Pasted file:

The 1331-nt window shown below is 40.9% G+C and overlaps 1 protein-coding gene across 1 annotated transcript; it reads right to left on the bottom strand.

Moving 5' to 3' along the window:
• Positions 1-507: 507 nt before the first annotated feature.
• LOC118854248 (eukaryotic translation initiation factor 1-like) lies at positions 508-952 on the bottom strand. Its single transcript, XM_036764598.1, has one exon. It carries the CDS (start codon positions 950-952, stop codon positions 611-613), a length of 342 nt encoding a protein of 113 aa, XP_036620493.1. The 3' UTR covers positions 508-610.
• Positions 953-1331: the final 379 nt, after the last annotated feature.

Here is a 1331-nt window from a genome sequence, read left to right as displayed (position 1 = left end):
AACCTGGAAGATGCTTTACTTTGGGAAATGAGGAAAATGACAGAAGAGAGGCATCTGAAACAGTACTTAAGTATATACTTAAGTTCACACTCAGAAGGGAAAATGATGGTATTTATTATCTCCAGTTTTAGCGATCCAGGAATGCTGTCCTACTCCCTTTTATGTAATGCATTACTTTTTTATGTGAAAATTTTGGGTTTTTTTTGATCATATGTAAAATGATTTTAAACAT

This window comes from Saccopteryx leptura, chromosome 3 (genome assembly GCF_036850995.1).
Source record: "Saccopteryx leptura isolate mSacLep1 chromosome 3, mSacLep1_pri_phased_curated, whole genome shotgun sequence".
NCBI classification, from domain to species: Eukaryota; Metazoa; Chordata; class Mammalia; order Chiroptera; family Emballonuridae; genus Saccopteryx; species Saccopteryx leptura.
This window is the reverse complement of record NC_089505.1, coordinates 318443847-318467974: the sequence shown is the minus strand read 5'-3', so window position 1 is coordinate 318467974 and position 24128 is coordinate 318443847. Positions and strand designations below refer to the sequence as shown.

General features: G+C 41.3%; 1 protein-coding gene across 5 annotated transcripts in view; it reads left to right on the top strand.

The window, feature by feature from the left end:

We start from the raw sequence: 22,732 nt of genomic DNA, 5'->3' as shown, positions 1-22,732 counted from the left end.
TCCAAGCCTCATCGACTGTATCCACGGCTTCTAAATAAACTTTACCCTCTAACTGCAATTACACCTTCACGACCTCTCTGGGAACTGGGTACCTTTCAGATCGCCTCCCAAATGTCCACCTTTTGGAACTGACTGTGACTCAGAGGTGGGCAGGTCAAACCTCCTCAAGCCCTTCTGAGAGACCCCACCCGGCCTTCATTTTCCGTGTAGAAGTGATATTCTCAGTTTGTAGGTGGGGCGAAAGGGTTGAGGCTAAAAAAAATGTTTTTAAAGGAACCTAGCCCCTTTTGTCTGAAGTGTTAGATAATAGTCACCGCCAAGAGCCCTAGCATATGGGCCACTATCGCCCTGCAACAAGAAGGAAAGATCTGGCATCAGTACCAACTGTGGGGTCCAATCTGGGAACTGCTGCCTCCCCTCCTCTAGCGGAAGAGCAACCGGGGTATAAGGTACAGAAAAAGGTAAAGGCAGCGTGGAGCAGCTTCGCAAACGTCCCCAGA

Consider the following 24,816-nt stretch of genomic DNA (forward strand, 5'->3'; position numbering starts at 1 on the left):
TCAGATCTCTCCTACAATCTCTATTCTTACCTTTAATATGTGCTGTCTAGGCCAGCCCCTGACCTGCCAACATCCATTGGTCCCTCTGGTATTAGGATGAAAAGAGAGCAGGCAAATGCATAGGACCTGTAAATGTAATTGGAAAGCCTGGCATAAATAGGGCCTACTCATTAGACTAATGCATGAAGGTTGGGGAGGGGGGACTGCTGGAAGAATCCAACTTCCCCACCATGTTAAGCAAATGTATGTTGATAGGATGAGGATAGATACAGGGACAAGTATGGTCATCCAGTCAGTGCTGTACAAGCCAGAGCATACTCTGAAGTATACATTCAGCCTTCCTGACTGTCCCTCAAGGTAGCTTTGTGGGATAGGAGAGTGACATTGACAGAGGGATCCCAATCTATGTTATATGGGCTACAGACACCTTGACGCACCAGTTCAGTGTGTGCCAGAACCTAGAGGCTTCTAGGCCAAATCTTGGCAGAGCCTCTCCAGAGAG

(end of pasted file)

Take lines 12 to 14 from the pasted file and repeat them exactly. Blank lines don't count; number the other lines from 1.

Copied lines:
General features: G+C 41.3%; 1 protein-coding gene across 5 annotated transcripts in view; it reads left to right on the top strand.

The window, feature by feature from the left end:

We start from the raw sequence: 22,732 nt of genomic DNA, 5'->3' as shown, positions 1-22,732 counted from the left end.